Did you miss the class last month on “How to Shop at the Goodwill Outlet Store” or more commonly known as “The Bins?” If so, here are the notes from the class you missed! We’ll do another one soon. We doubled the number of attendees and had fun. Matt Buxton, from “The Oregonian” newspaper missed it, too, but did a note about it on-line, at Oregon Live.
Thank you to everyone who came! We even had two Portland bloggers join us. Lane’ Richards, from The Living Green Solution and Katy Wolk-Stanley from The Non-Consumer Advocate were in attendance for my how-to-clinic as well. Between the carpooling, dropping off our non-curb-recycling at Far West Fibers, and chatting, we had a good time-saving money and the environment. Can you ask for more from a morning?
Want to know what I bought for my family? A poetry book by Tennyson and those very interesting ice-cube grabbers. They look like chicken feet. Stay tuned for the rest of the loot. I’ll keep you posted. Literally.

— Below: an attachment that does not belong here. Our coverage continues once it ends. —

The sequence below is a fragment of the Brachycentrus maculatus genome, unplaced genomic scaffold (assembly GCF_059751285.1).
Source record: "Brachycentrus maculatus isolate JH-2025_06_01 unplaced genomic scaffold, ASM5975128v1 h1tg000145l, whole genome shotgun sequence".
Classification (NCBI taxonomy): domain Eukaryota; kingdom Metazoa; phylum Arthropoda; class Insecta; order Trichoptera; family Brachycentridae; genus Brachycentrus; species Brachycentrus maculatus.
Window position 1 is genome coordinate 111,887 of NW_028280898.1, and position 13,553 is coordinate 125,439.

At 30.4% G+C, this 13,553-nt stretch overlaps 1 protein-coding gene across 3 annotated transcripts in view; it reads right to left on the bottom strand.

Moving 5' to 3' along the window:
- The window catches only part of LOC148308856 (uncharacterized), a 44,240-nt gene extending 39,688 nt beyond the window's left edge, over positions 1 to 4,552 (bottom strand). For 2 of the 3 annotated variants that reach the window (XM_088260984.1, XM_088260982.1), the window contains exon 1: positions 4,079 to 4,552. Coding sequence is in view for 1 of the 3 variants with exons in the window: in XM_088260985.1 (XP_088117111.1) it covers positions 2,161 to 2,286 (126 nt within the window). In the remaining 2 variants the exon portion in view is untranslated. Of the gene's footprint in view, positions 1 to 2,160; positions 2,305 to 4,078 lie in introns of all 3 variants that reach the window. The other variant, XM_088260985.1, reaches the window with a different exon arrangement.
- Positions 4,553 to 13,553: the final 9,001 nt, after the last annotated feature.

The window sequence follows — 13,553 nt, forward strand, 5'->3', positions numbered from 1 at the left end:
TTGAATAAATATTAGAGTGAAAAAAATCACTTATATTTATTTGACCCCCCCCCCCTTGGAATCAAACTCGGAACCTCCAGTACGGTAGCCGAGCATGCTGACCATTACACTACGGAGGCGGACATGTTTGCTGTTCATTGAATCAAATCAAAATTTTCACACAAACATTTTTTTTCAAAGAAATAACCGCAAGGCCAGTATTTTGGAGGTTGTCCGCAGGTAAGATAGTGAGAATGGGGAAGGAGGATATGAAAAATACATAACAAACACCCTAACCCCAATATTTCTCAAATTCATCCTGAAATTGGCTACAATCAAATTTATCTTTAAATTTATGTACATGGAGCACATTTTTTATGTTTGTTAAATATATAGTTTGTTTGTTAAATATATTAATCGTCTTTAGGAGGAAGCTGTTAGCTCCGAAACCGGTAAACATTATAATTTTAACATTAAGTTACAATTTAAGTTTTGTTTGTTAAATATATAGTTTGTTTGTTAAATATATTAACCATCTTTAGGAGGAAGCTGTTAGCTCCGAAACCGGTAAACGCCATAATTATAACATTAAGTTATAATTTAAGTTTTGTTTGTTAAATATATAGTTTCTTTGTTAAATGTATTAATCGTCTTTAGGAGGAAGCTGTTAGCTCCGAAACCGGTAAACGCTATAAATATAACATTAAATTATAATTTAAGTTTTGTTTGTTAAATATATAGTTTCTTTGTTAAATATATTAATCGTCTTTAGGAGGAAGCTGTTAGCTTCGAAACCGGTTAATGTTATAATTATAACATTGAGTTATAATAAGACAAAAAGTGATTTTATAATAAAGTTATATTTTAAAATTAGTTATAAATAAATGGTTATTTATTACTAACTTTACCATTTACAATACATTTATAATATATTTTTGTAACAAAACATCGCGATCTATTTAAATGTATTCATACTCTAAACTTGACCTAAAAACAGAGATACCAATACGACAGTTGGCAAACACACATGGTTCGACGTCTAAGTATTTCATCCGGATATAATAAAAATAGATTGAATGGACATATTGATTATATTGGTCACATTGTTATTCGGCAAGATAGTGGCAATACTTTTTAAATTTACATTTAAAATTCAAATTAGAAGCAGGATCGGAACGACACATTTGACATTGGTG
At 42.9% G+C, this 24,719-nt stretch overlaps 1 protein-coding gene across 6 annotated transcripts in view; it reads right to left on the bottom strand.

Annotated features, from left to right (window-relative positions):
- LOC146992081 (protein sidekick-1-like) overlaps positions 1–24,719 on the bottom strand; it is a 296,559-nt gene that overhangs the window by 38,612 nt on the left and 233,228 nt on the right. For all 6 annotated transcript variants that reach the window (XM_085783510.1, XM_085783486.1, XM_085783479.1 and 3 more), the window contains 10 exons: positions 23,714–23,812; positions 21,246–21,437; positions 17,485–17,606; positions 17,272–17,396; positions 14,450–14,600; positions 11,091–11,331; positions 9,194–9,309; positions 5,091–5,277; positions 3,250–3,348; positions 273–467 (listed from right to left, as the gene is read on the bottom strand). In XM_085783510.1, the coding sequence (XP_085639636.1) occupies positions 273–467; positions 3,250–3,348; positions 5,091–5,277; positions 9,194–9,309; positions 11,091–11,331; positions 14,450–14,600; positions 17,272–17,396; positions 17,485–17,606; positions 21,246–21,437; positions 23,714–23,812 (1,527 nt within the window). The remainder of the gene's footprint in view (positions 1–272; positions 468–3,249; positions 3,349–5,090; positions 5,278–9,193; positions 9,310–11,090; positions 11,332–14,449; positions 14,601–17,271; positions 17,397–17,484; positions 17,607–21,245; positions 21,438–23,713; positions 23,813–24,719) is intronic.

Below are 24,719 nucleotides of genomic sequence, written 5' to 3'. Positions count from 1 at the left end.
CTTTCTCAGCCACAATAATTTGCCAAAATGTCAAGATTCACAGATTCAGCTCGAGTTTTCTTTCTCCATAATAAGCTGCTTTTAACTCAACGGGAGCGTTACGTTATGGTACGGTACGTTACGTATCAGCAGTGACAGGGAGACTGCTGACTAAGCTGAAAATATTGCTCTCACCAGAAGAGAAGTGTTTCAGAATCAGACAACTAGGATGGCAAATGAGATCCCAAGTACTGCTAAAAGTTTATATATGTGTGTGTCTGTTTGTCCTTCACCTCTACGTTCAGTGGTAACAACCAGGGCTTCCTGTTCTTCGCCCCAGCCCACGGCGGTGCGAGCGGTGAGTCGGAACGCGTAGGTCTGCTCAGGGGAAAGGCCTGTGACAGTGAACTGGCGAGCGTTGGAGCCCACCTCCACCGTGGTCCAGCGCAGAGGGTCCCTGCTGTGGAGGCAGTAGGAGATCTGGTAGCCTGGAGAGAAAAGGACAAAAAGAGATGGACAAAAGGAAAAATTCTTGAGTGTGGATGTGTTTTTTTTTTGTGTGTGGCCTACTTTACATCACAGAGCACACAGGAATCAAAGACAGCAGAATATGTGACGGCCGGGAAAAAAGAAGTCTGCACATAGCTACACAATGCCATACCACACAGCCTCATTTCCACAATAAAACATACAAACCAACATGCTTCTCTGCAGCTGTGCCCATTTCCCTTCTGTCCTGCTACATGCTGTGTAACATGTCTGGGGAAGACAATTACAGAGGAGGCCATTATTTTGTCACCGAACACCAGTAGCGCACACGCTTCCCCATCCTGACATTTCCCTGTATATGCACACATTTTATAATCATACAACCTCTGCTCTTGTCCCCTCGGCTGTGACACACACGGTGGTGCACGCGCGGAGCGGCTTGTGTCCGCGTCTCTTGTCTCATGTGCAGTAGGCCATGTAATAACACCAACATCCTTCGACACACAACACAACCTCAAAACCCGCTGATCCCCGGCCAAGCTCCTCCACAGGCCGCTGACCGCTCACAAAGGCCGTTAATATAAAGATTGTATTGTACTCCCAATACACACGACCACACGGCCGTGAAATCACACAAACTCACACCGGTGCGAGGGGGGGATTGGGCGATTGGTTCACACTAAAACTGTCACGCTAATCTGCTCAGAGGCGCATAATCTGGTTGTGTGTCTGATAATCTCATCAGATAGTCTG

Do you like to shop at Goodwill? What’s your favorite spot to thrift?
Go Gingham related links:
Matching napkins for the table-cloth – made from an old skirt
How to make a waistband smaller without pins!
How to turn jeans into capris – easier than you think!
How to make skinny jeans from wide leg jeans – make your own “jeggings”
How to take apart a skirt – use your seam ripper on this project!
Pretty lanterns – perfect for a backyard or a wedding celebration
3 thoughts on “Notes From the Class You Missed”
Those “chicken feet ice cube grabbers”……might be something else. If the total length is 5″ to 7” long they probably are sugar cube tongs. Standard issue for fine silver sets up to about 1960 when sugar cubes almost disappeared. When I was a child (mid 1950’s) every Tea Party included tea with a crystal bowl of sugar cubes with the tong servers.
Mary, I just measured and they’re exactly 6 3/4″ long! How fun to learn something new about a “new to me” item. Thank you. Now I just need some warmer weather to serve a drink with ice cubes and my sugar cube tongs can be put back to work! Thanks also for the comment.
Since those chicken feet are so long, seems like you would want to use them for ice, no? Regardless, they are cute and they have a great patina. (is that the right word..?)
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